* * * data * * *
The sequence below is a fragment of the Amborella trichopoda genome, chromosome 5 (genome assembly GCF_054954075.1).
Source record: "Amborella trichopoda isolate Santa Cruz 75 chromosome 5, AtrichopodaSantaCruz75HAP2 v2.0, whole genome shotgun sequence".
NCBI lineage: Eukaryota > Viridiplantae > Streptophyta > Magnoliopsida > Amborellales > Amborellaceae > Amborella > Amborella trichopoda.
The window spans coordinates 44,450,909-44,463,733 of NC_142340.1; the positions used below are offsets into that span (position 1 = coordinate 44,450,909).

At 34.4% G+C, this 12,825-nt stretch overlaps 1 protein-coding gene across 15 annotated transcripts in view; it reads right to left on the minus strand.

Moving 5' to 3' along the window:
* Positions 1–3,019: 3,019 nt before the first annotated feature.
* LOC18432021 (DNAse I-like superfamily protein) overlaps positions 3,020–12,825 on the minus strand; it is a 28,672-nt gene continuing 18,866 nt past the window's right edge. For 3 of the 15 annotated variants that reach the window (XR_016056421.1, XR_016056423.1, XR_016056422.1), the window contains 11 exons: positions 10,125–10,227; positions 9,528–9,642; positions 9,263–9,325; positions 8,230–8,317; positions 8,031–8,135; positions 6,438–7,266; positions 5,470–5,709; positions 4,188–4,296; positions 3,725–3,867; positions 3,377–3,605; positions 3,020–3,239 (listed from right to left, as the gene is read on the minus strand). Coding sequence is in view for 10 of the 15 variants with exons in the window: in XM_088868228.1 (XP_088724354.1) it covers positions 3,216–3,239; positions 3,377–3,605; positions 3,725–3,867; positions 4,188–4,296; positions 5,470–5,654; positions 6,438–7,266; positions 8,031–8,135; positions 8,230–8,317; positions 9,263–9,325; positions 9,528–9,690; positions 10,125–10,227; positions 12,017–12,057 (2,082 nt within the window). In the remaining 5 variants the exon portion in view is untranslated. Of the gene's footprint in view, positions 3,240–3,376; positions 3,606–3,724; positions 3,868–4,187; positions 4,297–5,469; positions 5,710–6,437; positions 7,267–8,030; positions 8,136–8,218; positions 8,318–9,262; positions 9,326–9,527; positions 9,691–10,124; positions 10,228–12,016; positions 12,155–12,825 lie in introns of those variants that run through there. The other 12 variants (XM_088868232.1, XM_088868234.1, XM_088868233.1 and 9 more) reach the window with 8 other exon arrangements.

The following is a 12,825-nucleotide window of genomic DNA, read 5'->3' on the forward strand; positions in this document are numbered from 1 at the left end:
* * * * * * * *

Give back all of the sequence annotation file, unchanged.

The sequence below is a fragment of the Amborella trichopoda genome, chromosome 5 (genome assembly GCF_054954075.1).
Source record: "Amborella trichopoda isolate Santa Cruz 75 chromosome 5, AtrichopodaSantaCruz75HAP2 v2.0, whole genome shotgun sequence".
NCBI lineage: Eukaryota > Viridiplantae > Streptophyta > Magnoliopsida > Amborellales > Amborellaceae > Amborella > Amborella trichopoda.
The window spans coordinates 44,450,909-44,463,733 of NC_142340.1; the positions used below are offsets into that span (position 1 = coordinate 44,450,909).

At 34.4% G+C, this 12,825-nt stretch overlaps 1 protein-coding gene across 15 annotated transcripts in view; it reads right to left on the minus strand.

Moving 5' to 3' along the window:
* Positions 1–3,019: 3,019 nt before the first annotated feature.
* LOC18432021 (DNAse I-like superfamily protein) overlaps positions 3,020–12,825 on the minus strand; it is a 28,672-nt gene continuing 18,866 nt past the window's right edge. For 3 of the 15 annotated variants that reach the window (XR_016056421.1, XR_016056423.1, XR_016056422.1), the window contains 11 exons: positions 10,125–10,227; positions 9,528–9,642; positions 9,263–9,325; positions 8,230–8,317; positions 8,031–8,135; positions 6,438–7,266; positions 5,470–5,709; positions 4,188–4,296; positions 3,725–3,867; positions 3,377–3,605; positions 3,020–3,239 (listed from right to left, as the gene is read on the minus strand). Coding sequence is in view for 10 of the 15 variants with exons in the window: in XM_088868228.1 (XP_088724354.1) it covers positions 3,216–3,239; positions 3,377–3,605; positions 3,725–3,867; positions 4,188–4,296; positions 5,470–5,654; positions 6,438–7,266; positions 8,031–8,135; positions 8,230–8,317; positions 9,263–9,325; positions 9,528–9,690; positions 10,125–10,227; positions 12,017–12,057 (2,082 nt within the window). In the remaining 5 variants the exon portion in view is untranslated. Of the gene's footprint in view, positions 3,240–3,376; positions 3,606–3,724; positions 3,868–4,187; positions 4,297–5,469; positions 5,710–6,437; positions 7,267–8,030; positions 8,136–8,218; positions 8,318–9,262; positions 9,326–9,527; positions 9,691–10,124; positions 10,228–12,016; positions 12,155–12,825 lie in introns of those variants that run through there. The other 12 variants (XM_088868232.1, XM_088868234.1, XM_088868233.1 and 9 more) reach the window with 8 other exon arrangements.

The following is a 12,825-nucleotide window of genomic DNA, read 5'->3' on the forward strand; positions in this document are numbered from 1 at the left end: